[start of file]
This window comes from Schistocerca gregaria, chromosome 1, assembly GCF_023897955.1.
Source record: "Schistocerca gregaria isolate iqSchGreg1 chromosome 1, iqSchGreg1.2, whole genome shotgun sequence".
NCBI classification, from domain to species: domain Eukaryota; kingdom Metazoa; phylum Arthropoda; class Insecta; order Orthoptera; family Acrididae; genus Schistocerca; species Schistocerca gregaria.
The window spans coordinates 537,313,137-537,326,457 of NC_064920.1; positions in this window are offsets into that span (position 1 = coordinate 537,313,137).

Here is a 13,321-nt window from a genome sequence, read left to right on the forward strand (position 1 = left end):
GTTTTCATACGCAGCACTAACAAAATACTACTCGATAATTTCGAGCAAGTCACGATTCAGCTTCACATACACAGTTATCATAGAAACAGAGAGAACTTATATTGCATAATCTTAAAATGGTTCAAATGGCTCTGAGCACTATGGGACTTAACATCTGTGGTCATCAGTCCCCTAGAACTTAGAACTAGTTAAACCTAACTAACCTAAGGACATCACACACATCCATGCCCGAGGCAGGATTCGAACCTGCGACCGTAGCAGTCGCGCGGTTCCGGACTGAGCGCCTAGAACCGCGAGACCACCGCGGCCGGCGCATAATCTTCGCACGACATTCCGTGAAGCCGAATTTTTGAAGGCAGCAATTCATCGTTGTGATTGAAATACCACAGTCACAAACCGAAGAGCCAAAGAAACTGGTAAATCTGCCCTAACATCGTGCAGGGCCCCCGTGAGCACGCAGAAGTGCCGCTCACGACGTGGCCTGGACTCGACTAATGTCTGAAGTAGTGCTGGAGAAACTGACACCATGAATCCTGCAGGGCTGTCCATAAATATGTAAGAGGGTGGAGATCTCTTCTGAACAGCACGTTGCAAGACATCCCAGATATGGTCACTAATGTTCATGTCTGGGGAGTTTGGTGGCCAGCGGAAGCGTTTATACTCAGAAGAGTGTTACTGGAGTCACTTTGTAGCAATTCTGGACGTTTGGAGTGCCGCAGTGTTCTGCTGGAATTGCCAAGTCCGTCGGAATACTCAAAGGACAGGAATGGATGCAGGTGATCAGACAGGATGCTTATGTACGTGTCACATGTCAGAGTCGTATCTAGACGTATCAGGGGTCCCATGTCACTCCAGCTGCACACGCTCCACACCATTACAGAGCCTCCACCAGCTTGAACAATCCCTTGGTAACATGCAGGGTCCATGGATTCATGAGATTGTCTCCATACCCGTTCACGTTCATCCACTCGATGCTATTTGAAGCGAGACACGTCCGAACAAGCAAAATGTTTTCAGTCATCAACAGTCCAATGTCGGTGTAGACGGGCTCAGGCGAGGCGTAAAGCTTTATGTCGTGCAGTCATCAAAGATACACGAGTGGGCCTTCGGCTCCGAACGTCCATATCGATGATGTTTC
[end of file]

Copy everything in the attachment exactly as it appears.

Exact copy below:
This window comes from Schistocerca gregaria, chromosome 1, assembly GCF_023897955.1.
Source record: "Schistocerca gregaria isolate iqSchGreg1 chromosome 1, iqSchGreg1.2, whole genome shotgun sequence".
NCBI classification, from domain to species: domain Eukaryota; kingdom Metazoa; phylum Arthropoda; class Insecta; order Orthoptera; family Acrididae; genus Schistocerca; species Schistocerca gregaria.
The window spans coordinates 537,313,137-537,326,457 of NC_064920.1; positions in this window are offsets into that span (position 1 = coordinate 537,313,137).

Here is a 13,321-nt window from a genome sequence, read left to right on the forward strand (position 1 = left end):
GTTTTCATACGCAGCACTAACAAAATACTACTCGATAATTTCGAGCAAGTCACGATTCAGCTTCACATACACAGTTATCATAGAAACAGAGAGAACTTATATTGCATAATCTTAAAATGGTTCAAATGGCTCTGAGCACTATGGGACTTAACATCTGTGGTCATCAGTCCCCTAGAACTTAGAACTAGTTAAACCTAACTAACCTAAGGACATCACACACATCCATGCCCGAGGCAGGATTCGAACCTGCGACCGTAGCAGTCGCGCGGTTCCGGACTGAGCGCCTAGAACCGCGAGACCACCGCGGCCGGCGCATAATCTTCGCACGACATTCCGTGAAGCCGAATTTTTGAAGGCAGCAATTCATCGTTGTGATTGAAATACCACAGTCACAAACCGAAGAGCCAAAGAAACTGGTAAATCTGCCCTAACATCGTGCAGGGCCCCCGTGAGCACGCAGAAGTGCCGCTCACGACGTGGCCTGGACTCGACTAATGTCTGAAGTAGTGCTGGAGAAACTGACACCATGAATCCTGCAGGGCTGTCCATAAATATGTAAGAGGGTGGAGATCTCTTCTGAACAGCACGTTGCAAGACATCCCAGATATGGTCACTAATGTTCATGTCTGGGGAGTTTGGTGGCCAGCGGAAGCGTTTATACTCAGAAGAGTGTTACTGGAGTCACTTTGTAGCAATTCTGGACGTTTGGAGTGCCGCAGTGTTCTGCTGGAATTGCCAAGTCCGTCGGAATACTCAAAGGACAGGAATGGATGCAGGTGATCAGACAGGATGCTTATGTACGTGTCACATGTCAGAGTCGTATCTAGACGTATCAGGGGTCCCATGTCACTCCAGCTGCACACGCTCCACACCATTACAGAGCCTCCACCAGCTTGAACAATCCCTTGGTAACATGCAGGGTCCATGGATTCATGAGATTGTCTCCATACCCGTTCACGTTCATCCACTCGATGCTATTTGAAGCGAGACACGTCCGAACAAGCAAAATGTTTTCAGTCATCAACAGTCCAATGTCGGTGTAGACGGGCTCAGGCGAGGCGTAAAGCTTTATGTCGTGCAGTCATCAAAGATACACGAGTGGGCCTTCGGCTCCGAACGTCCATATCGATGATGTTTC